Notes from the composer
“ImproVision” was the name of a performance ensemble at the University of Michigan where I did my graduate studies in composition. That group, which gave me my first exposure to non-jazz improvisation disbanded soon after, but my interest in improvisation remained. ImproVisions is an open-ended set of pieces, each of which use improvisation in some way. Although the five current pieces are presented in a useful order, it is not my intent that they necessarily be performed as a suite. Any number of the pieces my be performed in any order. It was also my intent to continue adding to this collection, although I have not done so. Like many historical composers, I find that writing solo music for my own intrument is the most direct and most satisfying creative act, my opportunity to have full control over the artisic expression. The solo guitar is the instrument that best allows me to discover new ideas, ideas which are often worked out fully through many subsequent pieces for other ensembles.
Guitarists will not find these pieces very difficult technically. The challenge is, within the given parameters, to make musical choices that will express the vision of the composer and the performer.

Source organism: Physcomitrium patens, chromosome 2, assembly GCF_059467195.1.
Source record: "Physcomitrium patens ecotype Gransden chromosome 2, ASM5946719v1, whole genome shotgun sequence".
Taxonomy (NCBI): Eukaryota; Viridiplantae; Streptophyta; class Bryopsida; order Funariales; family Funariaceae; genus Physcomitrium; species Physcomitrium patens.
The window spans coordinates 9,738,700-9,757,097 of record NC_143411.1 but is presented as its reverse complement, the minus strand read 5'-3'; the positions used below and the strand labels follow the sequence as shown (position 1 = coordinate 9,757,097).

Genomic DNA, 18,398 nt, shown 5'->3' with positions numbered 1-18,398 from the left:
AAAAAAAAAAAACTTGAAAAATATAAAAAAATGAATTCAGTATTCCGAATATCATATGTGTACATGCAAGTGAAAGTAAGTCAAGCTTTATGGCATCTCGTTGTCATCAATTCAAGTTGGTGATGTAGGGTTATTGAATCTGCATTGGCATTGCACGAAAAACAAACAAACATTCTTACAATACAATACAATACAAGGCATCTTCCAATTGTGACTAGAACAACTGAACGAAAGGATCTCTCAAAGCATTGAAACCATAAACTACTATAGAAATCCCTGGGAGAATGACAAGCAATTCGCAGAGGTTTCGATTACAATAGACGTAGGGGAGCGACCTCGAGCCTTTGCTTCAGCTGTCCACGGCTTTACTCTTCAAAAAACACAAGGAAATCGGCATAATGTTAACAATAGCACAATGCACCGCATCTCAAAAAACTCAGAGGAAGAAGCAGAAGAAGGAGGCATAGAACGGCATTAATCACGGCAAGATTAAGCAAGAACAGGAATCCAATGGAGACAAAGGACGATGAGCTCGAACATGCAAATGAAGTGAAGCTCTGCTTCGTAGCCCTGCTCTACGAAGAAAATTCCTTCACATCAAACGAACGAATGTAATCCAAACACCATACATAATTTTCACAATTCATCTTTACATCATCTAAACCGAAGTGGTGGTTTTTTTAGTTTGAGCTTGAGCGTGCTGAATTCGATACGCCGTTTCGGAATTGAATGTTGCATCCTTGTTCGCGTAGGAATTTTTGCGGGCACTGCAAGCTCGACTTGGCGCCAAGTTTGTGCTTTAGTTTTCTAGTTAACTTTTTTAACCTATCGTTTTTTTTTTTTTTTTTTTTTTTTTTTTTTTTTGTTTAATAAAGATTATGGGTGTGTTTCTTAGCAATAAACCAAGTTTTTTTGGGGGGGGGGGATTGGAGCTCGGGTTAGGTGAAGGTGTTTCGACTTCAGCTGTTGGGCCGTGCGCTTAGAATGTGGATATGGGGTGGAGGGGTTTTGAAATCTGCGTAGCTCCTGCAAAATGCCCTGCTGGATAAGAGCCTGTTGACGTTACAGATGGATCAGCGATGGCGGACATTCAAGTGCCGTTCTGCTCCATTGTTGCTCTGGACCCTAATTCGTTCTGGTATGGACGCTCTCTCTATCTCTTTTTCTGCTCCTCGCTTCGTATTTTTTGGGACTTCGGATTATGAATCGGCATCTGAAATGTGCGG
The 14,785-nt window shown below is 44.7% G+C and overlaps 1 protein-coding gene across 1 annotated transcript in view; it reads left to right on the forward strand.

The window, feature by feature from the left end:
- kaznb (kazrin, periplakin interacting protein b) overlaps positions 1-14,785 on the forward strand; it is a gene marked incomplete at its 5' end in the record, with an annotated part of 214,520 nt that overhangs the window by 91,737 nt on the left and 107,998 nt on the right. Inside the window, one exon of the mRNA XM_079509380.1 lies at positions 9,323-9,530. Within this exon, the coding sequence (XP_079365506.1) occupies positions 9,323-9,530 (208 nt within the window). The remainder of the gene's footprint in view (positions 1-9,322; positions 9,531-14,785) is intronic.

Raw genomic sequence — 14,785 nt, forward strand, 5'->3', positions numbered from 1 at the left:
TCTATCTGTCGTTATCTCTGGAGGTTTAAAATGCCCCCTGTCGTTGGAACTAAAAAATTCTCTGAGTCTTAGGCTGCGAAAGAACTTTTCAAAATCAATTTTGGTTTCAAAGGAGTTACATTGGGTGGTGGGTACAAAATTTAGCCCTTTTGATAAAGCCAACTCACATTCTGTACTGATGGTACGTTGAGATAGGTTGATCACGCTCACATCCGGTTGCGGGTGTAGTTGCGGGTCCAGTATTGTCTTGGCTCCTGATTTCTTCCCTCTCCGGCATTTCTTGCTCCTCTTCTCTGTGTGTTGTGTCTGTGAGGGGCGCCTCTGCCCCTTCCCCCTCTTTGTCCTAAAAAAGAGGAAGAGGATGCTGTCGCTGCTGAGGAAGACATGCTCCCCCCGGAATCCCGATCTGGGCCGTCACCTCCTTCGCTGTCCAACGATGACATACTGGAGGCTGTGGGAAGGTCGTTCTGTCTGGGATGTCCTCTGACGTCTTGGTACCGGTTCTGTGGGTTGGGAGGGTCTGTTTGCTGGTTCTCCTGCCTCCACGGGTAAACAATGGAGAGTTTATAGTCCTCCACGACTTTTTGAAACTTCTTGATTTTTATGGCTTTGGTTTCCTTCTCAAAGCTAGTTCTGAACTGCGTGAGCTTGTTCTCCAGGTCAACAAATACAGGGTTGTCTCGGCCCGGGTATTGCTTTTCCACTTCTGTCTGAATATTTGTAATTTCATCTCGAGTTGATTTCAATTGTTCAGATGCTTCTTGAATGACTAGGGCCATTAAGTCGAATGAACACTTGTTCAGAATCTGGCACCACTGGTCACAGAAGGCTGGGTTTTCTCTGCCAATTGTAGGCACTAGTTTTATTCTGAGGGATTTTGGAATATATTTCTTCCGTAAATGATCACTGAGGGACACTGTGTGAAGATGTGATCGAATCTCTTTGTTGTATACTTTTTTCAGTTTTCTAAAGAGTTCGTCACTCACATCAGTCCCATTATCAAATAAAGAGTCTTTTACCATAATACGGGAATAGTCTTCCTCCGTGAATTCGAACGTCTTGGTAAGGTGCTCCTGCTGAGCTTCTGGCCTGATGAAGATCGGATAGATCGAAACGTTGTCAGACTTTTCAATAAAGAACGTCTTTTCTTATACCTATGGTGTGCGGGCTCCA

ImproVisions was premiered on September 30, 1995 by John Armstrong in Freiman Hall at the University of Ottawa.
“… From Silence”
(ImproVisions, 1st Movement)
dedicated to Christopher Lewis
” . . . from silence” began with a practical purpose. I wanted to write a new piece which would be a good concert opener, reasonably easy to play and using techniques which would warm up the hands—strumming, rasgueados, arpeggiated chords and lots of improvisation. Just at the time when I was finishing it, however, my friend, Christopher Lewis was killed in a tragic automobile accident. I could not think of a better tribute than to dedicate this piece to him, a piece with a haunting, poetic quality more suited to an elegy than to the technical exercise I had initially envisioned. Although Christopher would probably not have approved of the extensive use of improvisation, I imagine that he would have appreciated the rigour of the set relationships and the curious asymmetrical symmetry of the prime hexachord [012 569], which results from the piece’s unusual scorditura; the A string is tuned to A-flat and the E string to E-flat. Moreover, as a musician and philosopher intensely drawn to nineteenth-century music and attitudes, he would, I hope, have welcomed the dedication of this piece to his memory by a composer and friend whose work and life he affected so deeply.
The recordings that follow are from my CD, released November 2017.
Composed in 1992-1994 for guitar
Duration: 25 minutes
1. . . . from silence